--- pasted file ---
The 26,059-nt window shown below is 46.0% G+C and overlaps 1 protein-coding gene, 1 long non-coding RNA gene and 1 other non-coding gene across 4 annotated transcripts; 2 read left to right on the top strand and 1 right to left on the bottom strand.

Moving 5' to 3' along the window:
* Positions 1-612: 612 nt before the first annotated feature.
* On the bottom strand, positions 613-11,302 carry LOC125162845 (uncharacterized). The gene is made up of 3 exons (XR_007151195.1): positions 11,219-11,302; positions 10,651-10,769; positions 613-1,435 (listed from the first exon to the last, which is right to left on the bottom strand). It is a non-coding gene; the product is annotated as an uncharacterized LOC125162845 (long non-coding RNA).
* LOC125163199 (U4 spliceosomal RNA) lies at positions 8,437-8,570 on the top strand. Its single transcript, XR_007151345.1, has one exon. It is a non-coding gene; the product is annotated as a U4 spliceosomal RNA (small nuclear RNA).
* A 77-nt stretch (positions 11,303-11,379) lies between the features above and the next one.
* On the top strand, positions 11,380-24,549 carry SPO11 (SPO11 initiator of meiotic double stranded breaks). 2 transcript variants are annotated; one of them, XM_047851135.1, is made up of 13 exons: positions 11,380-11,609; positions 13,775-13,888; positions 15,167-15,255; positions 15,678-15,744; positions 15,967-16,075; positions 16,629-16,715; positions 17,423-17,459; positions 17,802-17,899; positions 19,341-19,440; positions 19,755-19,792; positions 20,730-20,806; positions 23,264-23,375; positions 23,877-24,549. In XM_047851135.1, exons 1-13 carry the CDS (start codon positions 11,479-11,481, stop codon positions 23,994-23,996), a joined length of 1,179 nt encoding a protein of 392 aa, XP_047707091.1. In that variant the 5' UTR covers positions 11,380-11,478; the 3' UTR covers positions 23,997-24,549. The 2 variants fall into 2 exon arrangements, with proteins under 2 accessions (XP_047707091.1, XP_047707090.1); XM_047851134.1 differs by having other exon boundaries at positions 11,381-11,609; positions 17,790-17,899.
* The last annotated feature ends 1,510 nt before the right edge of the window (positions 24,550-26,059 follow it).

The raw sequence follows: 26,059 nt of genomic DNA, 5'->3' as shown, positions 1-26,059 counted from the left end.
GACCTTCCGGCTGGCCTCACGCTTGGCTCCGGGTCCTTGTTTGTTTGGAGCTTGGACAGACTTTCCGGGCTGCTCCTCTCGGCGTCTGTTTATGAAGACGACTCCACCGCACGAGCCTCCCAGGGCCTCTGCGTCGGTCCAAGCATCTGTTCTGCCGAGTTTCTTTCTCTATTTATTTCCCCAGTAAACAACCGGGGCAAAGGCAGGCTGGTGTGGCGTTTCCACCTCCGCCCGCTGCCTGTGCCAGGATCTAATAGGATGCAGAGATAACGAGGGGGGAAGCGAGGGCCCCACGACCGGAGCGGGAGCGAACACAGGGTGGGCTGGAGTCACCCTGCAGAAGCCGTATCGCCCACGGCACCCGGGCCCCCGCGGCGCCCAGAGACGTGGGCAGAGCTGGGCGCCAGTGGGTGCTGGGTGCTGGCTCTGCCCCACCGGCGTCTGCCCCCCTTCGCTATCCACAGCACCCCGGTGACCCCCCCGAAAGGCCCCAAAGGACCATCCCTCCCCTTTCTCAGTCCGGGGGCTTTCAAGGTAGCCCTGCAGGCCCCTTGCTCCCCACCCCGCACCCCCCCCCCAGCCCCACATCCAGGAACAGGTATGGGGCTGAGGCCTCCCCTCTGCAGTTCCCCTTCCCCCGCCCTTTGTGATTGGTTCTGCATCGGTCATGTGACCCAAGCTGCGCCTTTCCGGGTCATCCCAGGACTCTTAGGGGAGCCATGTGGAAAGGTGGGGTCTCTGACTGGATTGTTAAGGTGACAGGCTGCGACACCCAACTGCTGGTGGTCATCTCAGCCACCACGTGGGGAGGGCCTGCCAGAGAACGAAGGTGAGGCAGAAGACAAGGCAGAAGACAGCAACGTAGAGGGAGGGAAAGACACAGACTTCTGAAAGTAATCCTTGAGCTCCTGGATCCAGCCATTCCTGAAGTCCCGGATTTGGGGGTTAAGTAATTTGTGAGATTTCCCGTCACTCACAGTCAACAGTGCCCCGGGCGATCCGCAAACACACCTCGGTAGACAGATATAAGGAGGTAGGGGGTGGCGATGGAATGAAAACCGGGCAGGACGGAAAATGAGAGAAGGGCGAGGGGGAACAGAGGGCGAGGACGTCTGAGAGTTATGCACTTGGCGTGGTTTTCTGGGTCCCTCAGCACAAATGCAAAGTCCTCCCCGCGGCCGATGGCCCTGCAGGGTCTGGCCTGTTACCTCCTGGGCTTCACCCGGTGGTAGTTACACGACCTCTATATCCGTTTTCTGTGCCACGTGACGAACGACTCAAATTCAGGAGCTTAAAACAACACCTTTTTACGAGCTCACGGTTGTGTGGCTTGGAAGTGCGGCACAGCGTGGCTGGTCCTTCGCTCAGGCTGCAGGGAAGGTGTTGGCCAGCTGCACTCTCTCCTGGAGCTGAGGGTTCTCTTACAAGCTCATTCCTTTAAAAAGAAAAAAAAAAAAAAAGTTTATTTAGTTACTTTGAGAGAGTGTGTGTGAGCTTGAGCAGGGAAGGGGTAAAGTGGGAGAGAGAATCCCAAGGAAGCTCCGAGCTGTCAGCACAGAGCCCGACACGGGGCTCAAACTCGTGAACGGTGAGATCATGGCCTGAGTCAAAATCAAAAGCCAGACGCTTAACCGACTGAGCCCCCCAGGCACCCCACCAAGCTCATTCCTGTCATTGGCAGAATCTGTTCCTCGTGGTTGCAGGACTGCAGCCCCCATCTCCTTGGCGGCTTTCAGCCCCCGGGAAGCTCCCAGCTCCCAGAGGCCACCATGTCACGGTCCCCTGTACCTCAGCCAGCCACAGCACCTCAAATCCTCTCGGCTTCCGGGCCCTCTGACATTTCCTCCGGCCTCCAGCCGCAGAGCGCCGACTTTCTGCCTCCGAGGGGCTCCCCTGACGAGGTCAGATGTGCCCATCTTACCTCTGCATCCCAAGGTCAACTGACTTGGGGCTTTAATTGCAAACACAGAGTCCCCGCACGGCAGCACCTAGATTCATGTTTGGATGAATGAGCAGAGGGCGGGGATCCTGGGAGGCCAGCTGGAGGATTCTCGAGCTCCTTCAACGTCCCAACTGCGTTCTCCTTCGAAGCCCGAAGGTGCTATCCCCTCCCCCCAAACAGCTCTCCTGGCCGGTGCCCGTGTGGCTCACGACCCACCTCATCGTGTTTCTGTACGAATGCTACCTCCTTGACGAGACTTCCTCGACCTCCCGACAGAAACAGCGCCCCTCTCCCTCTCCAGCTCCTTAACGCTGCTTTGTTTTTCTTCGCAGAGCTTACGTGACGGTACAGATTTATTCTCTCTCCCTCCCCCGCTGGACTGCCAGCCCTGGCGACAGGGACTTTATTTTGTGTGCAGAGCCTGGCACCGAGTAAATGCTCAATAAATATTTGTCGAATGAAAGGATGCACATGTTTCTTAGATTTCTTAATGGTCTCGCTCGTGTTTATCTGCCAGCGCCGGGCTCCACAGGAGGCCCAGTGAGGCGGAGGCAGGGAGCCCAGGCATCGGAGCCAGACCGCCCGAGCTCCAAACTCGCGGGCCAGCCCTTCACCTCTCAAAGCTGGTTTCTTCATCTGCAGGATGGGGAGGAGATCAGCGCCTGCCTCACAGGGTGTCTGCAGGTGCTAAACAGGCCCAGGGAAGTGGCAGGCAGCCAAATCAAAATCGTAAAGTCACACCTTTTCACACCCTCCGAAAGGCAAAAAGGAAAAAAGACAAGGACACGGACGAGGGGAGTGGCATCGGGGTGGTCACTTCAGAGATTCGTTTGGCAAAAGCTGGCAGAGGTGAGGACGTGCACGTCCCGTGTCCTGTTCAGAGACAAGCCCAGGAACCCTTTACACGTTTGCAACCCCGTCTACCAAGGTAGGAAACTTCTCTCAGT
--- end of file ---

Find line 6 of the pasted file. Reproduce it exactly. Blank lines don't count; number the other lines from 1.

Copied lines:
* A 77-nt stretch (positions 11,303-11,379) lies between the features above and the next one.